From the filmmakers behind Found Footage 3D: “When he’s hired to document the behind-the-scenes action of the ultra-low-budget horror movie Spectre of Death (“the first 3D found-footage horror film”), an aspiring filmmaker packs up his camera and travels with the film’s crew to a creepy cabin in the woods.

But when the fictional evil presence from their film begins appearing in his behind-the-scenes footage, he has to figure out how to stop it, or it just may find its way into the real world.

In the same way that SCREAM deconstructed the slasher sub-genre in the 90’s, FF3D takes a found-footage horror movie and populates it with people who are aware of all of the rules, tricks, and clichés of the genre. They know how to make a found footage movie. But do they know how to survive one?” FOUND FOOTAGE 3D, the latest release from SHUDDER, is a meta exercise, a pitch black comedy, a geek screed against the mundane, and a fully functional horror movie.

To help Trevor and Matt reveal all the Matryoshka dolls of FF3D is the film’s writer and director, Steven DeGennaro. In this full interview, DeGennaro walks the Nighthawks through a soup-to-nuts behind-the-scenes look at this sharply funny and deviously clever entry in the meta horror lexicon.

2018- Revenge of Monstoberfest

Ep- 72 The Devil’s Candy “The Sweetest Treat”

Doom chords, creeping voices, killer artwork, and heavy metal family values are deftly painted on the screen, in THE DEVIL’S CANDY, a sophomore effort from Tasmanian filmmaker Sean Byrne.

This film takes the boys from the comforts of the Nighthawks Diner, to the inky black, humid, and hot hills of Texas’ Williamson County. A married couple of rock and roll artists from nearby Austin have locked in their dream home at an unbeatable price. Meanwhile, a confused killer who tries to keep his literal demons at bay by playing doom chords on a guitar, decides he wants to return home. A home currently occupied by a transplant Austin family.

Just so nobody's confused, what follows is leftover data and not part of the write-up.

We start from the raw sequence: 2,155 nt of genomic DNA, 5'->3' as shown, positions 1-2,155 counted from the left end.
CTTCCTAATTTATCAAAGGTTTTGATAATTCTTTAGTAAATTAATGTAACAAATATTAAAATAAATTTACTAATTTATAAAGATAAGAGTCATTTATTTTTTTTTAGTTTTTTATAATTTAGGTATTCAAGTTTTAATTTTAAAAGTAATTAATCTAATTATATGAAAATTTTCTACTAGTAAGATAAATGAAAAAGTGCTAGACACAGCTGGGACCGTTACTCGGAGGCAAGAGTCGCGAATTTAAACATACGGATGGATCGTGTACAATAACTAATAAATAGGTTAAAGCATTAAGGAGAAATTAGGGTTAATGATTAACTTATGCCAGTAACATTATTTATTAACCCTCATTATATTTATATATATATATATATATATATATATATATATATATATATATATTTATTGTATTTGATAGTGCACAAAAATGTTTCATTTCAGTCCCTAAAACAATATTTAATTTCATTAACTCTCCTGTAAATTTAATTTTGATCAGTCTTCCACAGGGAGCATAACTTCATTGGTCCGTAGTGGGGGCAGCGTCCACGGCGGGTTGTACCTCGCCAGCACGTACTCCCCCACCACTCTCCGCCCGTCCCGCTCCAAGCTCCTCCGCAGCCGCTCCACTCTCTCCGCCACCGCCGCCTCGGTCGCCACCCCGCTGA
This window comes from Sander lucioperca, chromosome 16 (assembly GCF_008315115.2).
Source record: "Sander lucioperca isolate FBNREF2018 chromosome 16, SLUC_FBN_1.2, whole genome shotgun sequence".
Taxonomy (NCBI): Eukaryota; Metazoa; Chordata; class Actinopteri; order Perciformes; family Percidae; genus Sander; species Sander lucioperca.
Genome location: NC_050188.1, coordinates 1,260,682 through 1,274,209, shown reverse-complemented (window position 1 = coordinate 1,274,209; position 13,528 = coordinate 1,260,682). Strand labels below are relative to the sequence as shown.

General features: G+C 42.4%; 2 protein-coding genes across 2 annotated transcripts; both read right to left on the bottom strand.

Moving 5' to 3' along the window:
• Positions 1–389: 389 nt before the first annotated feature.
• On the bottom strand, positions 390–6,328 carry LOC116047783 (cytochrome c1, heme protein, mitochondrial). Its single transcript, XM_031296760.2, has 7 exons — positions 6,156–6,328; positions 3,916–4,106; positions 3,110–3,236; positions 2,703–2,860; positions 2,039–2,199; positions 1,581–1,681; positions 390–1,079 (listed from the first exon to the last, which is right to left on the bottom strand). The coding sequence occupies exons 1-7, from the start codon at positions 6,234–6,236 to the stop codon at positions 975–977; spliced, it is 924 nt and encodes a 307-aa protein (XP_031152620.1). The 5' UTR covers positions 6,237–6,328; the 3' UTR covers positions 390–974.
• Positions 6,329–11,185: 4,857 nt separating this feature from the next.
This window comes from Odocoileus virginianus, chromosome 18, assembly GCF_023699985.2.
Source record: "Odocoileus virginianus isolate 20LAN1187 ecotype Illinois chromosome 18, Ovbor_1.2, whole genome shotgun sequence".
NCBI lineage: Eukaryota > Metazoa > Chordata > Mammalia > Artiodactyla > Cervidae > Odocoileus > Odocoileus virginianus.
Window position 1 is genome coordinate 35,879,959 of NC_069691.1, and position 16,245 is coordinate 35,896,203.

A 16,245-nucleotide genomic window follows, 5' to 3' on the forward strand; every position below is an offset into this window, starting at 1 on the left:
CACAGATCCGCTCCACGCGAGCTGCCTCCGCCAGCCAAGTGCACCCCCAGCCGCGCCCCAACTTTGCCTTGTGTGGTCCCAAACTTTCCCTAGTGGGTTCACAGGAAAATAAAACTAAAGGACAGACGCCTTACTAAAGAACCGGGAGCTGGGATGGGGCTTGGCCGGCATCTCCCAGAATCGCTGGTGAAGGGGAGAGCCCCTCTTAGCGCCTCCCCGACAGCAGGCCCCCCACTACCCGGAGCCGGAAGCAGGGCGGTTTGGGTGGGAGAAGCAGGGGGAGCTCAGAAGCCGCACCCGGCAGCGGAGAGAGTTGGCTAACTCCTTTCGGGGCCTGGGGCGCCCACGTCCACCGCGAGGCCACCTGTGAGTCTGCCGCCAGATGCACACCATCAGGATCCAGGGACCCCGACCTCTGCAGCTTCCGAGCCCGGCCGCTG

A criminally underwatched classic for fans of Heavy Metal, Horror Movies, and top-tier genre performances. THE DEVIL’S CANDY delivers on its sweetness. But the Nighthawks can’t do anything the easy way. Not unlike the conflict of a struggling artist finding his way between personal fulfillment and commercial success; The Devil’s Candy is an artwork on two canvases.

At issue is the 71 minute version currently available in release, and a phantom festival cut that the boys saw a few years ago, with 11 extra minutes of content. Did the 11 minutes make a difference?

Tune in and see… if you dare!

Featured in the film is the artwork of Stephen Kasner, who was briefly profiled in this 2017 piece from Clevescene-dot-com.

Ep- 73 Child’s Play “Attack of the killer doll franchise” (Feat. Guest Host Mark Ball)

As a child, Trevor spent his years never owning a My Buddy doll or a Teddy Ruxpin.

As a child, Matt spent his time sneaking horror movies on HBO, in his friend’s basement.

As a child, Mark was exposed to killer dolls at way too young an age, by his sister.

CHILD’S PLAY, the iconic film about a killer doll inhabited by the soul and being of a Chicago serial killer, was omni-present during the childhood of the Nighthawks, as well as their guest host Mark Ball.

For this episode during Monstoberfest, the three talk about 1988’s classic horror film, CHILD’S PLAY. A movie about malicious toys, getting parents to believe you, getting the police to believe the parents, and teaching Chris Sarandon how to drive in crisis situations. Another slice of Halloween pie for our listeners.